USA v. Anthony Williams
Filed Nonprecedential Disposition PER CURIAM. AFFIRMED. Diane P. Wood, Chief Judge; Frank H. Easterbrook, Circuit Judge and Daniel A. Manion, Circuit Judge. [6810671-1]  [16-1392]
To be cited only in accordance with Fed. R. App. P. 32.1
United States Court of Appeals
For the Seventh Circuit
Chicago, Illinois 60604
Argued October 6, 2016
Decided January 11, 2017
DIANE P. WOOD, Chief Judge
FRANK H. EASTERBROOK, Circuit Judge
DANIEL A. MANION, Circuit Judge
UNITED STATES OF AMERICA,
ANTHONY H. WILLIAMS,
Appeal from the United States District
Court for the Eastern District of Wisconsin.
Charles N. Clevert, Jr.,
Anthony Williams pleaded guilty to armed bank robbery, 18 U.S.C. § 2113(a), (d),
and brandishing a firearm during the robbery, 18 U.S.C. § 924(c)(1)(A)(ii). On the
government’s motion under U.S.S.G. § 5K1.1, the district court imposed a belowguidelines sentence on the robbery count to reward Williams for cooperating in the
prosecution of his getaway driver. In this direct appeal from his sentence, Williams
principally contends that the district court erred by resolving the § 5K1.1 motion
without taking into account his assistance in an unrelated homicide investigation. He
also contends that his sentence rests on an adverse finding about his credibility which
lacks evidentiary support. We reject both contentions.
Williams robbed a bank at gunpoint and absconded with more than $8,000. Days
later he used $400 of the proceeds to buy a rifle through a straw purchase, even though
he still possessed the handgun used in the robbery. After Williams was caught, he
cooperated with investigators and, during a “debriefing,” identified his getaway driver.
He also discussed an unrelated homicide that remained under investigation.
The getaway driver was indicted and pleaded guilty, but the district court
concluded that a sentence of probation, not imprisonment, was warranted for the driver
because of mitigating circumstances. Meanwhile, in preparation for his own sentencing,
Williams spoke with a probation officer and rationalized the bank robbery as a way to
raise cash for overdue bills. For that crime the probation officer calculated a guidelines
imprisonment range of 46 to 57 months, and because the § 924(c)(1) count carried a
consecutive, statutory minimum of 7 years, the overall imprisonment range was 130 to
141 months. The district court accepted these calculations.
The government based its § 5K1.1 motion exclusively on Williams’s debriefing
statements about the getaway driver and about his own role in the bank robbery. The
government recommended shaving “25%” from the overall range, which, the
prosecutor said, would result in total imprisonment of 96 to 102 months. (In fact, a 25%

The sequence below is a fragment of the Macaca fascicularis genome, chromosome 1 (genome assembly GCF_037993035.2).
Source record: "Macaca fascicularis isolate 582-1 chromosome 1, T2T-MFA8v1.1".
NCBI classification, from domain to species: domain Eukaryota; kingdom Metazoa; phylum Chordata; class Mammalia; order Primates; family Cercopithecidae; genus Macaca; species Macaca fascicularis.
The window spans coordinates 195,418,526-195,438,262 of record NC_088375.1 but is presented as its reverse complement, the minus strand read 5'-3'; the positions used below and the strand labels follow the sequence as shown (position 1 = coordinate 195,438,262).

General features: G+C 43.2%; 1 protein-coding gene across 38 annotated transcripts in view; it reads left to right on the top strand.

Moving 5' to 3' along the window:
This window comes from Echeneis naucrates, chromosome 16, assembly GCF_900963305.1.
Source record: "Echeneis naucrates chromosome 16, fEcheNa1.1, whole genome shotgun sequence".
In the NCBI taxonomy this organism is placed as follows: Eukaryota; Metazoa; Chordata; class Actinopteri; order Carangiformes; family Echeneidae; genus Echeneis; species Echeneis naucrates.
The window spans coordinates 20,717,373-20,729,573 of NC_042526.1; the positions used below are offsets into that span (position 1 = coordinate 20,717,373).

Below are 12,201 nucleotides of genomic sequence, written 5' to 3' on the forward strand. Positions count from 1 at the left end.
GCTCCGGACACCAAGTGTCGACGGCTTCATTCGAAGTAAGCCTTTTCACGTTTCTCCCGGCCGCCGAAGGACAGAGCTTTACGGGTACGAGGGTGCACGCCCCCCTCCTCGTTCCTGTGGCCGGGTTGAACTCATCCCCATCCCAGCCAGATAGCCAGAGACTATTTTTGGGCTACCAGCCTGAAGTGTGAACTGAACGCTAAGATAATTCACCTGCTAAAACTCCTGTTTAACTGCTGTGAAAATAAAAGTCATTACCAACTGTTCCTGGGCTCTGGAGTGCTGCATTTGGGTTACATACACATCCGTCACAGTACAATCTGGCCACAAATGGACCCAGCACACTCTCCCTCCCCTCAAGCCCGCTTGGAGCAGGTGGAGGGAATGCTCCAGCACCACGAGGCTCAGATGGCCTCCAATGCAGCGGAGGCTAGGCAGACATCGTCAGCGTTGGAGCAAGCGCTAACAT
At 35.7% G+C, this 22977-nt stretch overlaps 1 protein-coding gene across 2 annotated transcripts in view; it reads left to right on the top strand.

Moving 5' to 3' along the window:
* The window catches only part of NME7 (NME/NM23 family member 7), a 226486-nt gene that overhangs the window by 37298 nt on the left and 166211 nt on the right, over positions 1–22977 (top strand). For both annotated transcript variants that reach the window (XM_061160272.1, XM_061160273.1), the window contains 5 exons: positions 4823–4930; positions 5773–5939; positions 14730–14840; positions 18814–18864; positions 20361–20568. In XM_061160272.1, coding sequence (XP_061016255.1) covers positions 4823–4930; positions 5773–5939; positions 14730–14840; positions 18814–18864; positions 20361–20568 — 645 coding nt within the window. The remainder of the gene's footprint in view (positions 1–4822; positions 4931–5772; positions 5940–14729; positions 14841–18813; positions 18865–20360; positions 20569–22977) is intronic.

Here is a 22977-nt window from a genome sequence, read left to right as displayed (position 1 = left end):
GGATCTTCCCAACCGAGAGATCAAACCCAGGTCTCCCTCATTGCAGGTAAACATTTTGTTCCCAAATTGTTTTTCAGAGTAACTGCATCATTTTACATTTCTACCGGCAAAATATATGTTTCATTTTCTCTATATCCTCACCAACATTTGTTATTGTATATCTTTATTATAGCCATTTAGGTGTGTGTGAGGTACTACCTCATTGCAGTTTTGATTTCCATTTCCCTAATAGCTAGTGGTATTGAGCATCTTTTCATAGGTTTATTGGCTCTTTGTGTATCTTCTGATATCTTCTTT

reduction would have yielded a range of 97 to 106 months. And since the government’s
motion was premised on § 5K1.1 alone, not 18 U.S.C. § 3553(e), that motion did not
authorize the district court to disregard the 7-year statutory minimum on the § 924(c)(1)
count. See Melendez v. United States, 518 U.S. 120, 124 (1996); United States v. McMutuary,
217 F.3d 477, 486–87 (7th Cir. 2000). Effectively, the government proposed a prison term
of 12 to 18 months for the bank robbery.) Williams agreed that a 25% reduction would
compensate him for debriefing about the bank robbery. But he asserted that a further
reduction under the government’s § 5K1.1 motion was warranted because he had
shared information about the still-unresolved homicide. Williams conceded, though,
that his information was insubstantial.
The district court granted the § 5K1.1 motion and accepted the government’s
proposed 25% reduction—but only grudgingly. The court characterized that decrease as
“extremely generous” given Williams’s limited assistance as compared to cooperating
defendants in other criminal cases. The court noted that Williams had helped to
prosecute only the getaway driver whose circumstances warranted dispensing with
imprisonment in favor of probation. As for the homicide, the court agreed with the
parties that Williams had not substantially assisted the investigation of that crime and
declined to evaluate his information in ruling on the § 5K1.1 motion. But the court
added that Williams still could argue, when addressing the sentencing factors in 18
U.S.C. § 3553(a), that his effort to help was a ground in mitigation warranting a lower
During his allocution Williams continued to insist that he had robbed the bank